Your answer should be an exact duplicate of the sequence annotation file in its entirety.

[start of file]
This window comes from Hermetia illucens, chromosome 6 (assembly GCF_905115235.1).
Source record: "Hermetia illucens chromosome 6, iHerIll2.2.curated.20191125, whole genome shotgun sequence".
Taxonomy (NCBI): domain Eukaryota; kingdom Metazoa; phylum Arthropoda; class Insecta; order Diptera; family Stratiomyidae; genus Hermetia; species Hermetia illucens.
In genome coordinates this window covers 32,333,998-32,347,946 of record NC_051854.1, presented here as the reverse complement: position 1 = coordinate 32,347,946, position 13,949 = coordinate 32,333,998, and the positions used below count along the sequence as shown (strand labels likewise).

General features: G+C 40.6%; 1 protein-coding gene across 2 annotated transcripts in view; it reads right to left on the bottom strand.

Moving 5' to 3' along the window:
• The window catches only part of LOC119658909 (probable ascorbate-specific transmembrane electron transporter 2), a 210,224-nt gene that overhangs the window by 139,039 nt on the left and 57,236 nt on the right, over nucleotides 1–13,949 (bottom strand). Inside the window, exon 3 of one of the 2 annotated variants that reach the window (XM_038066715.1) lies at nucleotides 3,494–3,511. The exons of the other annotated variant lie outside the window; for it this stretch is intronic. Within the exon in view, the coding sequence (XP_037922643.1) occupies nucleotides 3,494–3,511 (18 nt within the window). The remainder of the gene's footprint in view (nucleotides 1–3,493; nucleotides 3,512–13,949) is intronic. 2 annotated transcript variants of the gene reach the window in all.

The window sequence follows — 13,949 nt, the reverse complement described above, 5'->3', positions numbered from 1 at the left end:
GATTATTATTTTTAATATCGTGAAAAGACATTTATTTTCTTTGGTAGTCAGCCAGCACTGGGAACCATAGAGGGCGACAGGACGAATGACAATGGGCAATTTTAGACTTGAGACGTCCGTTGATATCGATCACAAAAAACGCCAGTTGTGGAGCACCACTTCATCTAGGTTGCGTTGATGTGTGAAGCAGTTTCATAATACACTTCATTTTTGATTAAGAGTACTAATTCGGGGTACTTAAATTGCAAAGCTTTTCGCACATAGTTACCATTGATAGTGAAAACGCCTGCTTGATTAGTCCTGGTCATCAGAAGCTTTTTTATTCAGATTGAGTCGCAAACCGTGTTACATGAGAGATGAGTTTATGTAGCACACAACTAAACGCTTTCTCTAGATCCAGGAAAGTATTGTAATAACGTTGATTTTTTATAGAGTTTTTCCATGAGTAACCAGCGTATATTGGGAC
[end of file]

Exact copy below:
This window comes from Hermetia illucens, chromosome 6 (assembly GCF_905115235.1).
Source record: "Hermetia illucens chromosome 6, iHerIll2.2.curated.20191125, whole genome shotgun sequence".
Taxonomy (NCBI): domain Eukaryota; kingdom Metazoa; phylum Arthropoda; class Insecta; order Diptera; family Stratiomyidae; genus Hermetia; species Hermetia illucens.
In genome coordinates this window covers 32,333,998-32,347,946 of record NC_051854.1, presented here as the reverse complement: position 1 = coordinate 32,347,946, position 13,949 = coordinate 32,333,998, and the positions used below count along the sequence as shown (strand labels likewise).

General features: G+C 40.6%; 1 protein-coding gene across 2 annotated transcripts in view; it reads right to left on the bottom strand.

Moving 5' to 3' along the window:
• The window catches only part of LOC119658909 (probable ascorbate-specific transmembrane electron transporter 2), a 210,224-nt gene that overhangs the window by 139,039 nt on the left and 57,236 nt on the right, over nucleotides 1–13,949 (bottom strand). Inside the window, exon 3 of one of the 2 annotated variants that reach the window (XM_038066715.1) lies at nucleotides 3,494–3,511. The exons of the other annotated variant lie outside the window; for it this stretch is intronic. Within the exon in view, the coding sequence (XP_037922643.1) occupies nucleotides 3,494–3,511 (18 nt within the window). The remainder of the gene's footprint in view (nucleotides 1–3,493; nucleotides 3,512–13,949) is intronic. 2 annotated transcript variants of the gene reach the window in all.

The window sequence follows — 13,949 nt, the reverse complement described above, 5'->3', positions numbered from 1 at the left end:
GATTATTATTTTTAATATCGTGAAAAGACATTTATTTTCTTTGGTAGTCAGCCAGCACTGGGAACCATAGAGGGCGACAGGACGAATGACAATGGGCAATTTTAGACTTGAGACGTCCGTTGATATCGATCACAAAAAACGCCAGTTGTGGAGCACCACTTCATCTAGGTTGCGTTGATGTGTGAAGCAGTTTCATAATACACTTCATTTTTGATTAAGAGTACTAATTCGGGGTACTTAAATTGCAAAGCTTTTCGCACATAGTTACCATTGATAGTGAAAACGCCTGCTTGATTAGTCCTGGTCATCAGAAGCTTTTTTATTCAGATTGAGTCGCAAACCGTGTTACATGAGAGATGAGTTTATGTAGCACACAACTAAACGCTTTCTCTAGATCCAGGAAAGTATTGTAATAACGTTGATTTTTTATAGAGTTTTTCCATGAGTAACCAGCGTATATTGGGAC